“Pay and Retain” or “Ride-Through” You can’t do this any more for personal property. However, we have found that you don’t have to reaffirm a debt secured by your house in order to keep paying it as normal.  This is a good option since you maintain your mortgage as normal, but no longer have personal liability in the event that you default in the future.  Ask us about this too.

Statement of Intention: One of the papers you’ll sign in your bankruptcy case is a “Statement of Intention”.  On this paper, you’ll tell your creditors whether you want to keep your property and keep paying on it, surrender the property and be discharged from the debt or redeem the property by paying the current balance.  Look this paper over carefully and make sure it’s correct

Some retail stores claim a security interest or lien in items like jewelry or computers.  If you have this situation, let us know.  We have some ideas which can help you.

Act on your intentions – Remember, you have to act on your intentions promptly, so when we send you a reaffirmation agreement, read it, make sure you agree with the terms, sign it and return it right away.  And call us if you have any questions about any aspect of a reaffirmation agreement.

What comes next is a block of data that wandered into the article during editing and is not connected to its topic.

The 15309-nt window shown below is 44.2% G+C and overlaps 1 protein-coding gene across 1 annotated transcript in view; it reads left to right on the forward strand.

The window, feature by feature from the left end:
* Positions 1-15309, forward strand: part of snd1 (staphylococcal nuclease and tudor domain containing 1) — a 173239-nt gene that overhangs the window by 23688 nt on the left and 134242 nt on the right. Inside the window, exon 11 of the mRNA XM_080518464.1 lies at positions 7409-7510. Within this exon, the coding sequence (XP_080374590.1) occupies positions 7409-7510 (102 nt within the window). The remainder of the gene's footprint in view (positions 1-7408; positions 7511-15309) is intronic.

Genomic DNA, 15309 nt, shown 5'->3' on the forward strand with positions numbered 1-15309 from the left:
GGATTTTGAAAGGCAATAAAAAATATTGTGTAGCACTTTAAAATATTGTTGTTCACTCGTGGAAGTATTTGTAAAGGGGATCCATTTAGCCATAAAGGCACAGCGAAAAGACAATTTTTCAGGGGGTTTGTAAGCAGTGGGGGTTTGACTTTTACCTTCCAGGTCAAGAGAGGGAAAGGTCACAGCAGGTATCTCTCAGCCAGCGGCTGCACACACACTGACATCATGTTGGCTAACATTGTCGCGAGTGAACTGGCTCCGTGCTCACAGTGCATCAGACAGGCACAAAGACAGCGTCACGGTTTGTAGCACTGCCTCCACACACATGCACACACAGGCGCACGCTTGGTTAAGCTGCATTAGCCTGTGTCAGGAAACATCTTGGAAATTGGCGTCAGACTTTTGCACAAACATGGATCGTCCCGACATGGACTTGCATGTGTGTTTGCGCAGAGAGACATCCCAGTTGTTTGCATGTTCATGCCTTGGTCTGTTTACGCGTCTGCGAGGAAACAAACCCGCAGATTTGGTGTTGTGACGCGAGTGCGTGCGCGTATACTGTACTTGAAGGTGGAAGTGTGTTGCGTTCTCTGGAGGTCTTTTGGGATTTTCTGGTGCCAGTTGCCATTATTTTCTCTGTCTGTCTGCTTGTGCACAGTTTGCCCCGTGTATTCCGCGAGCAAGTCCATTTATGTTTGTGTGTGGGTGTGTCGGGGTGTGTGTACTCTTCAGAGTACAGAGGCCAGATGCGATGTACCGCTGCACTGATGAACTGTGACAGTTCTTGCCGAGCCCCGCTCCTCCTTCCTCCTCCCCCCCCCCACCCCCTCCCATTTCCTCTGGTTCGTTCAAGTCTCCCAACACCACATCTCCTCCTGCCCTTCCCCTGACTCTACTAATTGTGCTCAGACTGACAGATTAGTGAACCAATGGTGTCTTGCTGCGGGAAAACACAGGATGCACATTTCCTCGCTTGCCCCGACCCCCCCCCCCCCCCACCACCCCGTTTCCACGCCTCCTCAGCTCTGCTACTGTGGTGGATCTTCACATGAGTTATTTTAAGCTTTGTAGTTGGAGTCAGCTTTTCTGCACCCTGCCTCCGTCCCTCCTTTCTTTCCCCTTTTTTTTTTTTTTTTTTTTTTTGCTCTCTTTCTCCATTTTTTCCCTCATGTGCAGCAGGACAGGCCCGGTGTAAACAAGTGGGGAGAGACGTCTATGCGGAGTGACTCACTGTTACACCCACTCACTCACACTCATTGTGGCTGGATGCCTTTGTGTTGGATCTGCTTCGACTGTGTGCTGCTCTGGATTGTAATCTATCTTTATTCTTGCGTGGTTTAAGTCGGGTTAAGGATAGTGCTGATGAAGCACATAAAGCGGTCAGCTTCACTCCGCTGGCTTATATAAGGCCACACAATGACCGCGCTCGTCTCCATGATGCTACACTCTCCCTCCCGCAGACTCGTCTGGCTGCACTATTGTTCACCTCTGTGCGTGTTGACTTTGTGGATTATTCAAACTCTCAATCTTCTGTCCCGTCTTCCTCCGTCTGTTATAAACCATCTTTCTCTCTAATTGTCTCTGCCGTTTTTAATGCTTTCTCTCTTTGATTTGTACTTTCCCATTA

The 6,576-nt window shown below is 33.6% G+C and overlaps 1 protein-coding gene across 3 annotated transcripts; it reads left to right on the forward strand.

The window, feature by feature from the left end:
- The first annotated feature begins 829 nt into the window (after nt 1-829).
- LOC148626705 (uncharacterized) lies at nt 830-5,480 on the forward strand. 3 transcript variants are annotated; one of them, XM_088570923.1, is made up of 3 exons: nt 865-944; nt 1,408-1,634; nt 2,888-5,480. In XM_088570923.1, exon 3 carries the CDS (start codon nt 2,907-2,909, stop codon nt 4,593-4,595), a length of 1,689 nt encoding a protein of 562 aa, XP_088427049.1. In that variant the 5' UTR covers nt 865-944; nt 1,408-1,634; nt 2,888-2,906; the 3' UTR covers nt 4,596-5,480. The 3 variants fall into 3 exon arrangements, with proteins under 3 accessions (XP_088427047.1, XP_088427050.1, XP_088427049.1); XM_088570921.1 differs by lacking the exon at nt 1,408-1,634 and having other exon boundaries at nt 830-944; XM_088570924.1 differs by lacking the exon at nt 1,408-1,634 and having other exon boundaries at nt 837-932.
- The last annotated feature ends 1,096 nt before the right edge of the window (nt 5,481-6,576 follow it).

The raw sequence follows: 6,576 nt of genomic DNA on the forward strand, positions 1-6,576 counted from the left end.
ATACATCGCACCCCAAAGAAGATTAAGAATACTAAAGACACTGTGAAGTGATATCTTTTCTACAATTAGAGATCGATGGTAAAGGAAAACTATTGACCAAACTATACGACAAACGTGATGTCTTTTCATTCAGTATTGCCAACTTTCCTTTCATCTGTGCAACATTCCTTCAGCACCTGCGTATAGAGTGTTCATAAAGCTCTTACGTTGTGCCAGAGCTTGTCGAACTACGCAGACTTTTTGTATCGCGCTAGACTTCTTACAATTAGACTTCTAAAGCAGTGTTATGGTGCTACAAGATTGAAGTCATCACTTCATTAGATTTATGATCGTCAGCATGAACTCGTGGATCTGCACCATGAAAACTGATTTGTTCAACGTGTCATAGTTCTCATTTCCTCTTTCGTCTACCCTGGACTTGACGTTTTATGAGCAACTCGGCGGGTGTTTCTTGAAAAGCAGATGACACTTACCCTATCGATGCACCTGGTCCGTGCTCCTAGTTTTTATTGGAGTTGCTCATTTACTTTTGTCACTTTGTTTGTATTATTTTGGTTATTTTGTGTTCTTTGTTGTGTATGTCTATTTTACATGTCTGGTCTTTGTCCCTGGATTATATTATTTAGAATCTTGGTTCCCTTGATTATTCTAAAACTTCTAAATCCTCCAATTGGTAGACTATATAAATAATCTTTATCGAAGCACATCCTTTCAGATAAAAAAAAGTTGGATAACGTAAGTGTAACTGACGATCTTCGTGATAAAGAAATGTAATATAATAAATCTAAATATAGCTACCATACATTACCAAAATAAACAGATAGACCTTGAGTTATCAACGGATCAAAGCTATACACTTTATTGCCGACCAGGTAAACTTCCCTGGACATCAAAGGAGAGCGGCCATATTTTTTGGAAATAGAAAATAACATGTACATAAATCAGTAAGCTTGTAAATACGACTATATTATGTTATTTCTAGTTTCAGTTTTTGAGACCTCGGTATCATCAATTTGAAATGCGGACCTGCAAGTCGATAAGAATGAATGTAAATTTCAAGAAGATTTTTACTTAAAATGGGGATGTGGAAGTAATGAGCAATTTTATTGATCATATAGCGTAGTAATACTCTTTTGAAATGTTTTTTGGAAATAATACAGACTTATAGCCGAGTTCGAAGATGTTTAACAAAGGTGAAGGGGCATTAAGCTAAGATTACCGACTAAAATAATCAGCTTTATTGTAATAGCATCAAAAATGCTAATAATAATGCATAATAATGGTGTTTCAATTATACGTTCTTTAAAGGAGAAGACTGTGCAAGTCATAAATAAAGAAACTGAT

Lakelaw Celebrates 10 Years of Service

Posted by David Leibowitz on May 2nd, 2009 in Uncategorized, , , ,

May 1, 2009, marks ten years since Lakelaw opened its doors.  We started in a tiny one room office in Waukegan.  Now, we have served thousands of clients in Illinois and Wisconsin with five offices from Chicago to Waukegan and from Kenosha to La Crosse.

We are proud of our people and the high quality of representation we have provided to our clients and communities. We also take pride in our clients – recognizing that as lawyers, we are only as good as our clients allow us to be.  Our clients entrust their lives and futures in us.  We take great pleasure in helping people resolve their financial difficulties and putting them on the road to success for the rest of their lives.

Today, Lakelaw is at the forefront of mortgage foreclosure defense.  We have offered seminars for attorneys in Wisconsin and Illinois.  Now, we are preparing a new seminar in our hometown – Waukegan – for attorneys in Lake County, under the auspices of the Lake County Bar Association.  This program will soon lead to a help desk at the Circuit Court for the Nineteenth Judicial Circuit in Lake County Illinois.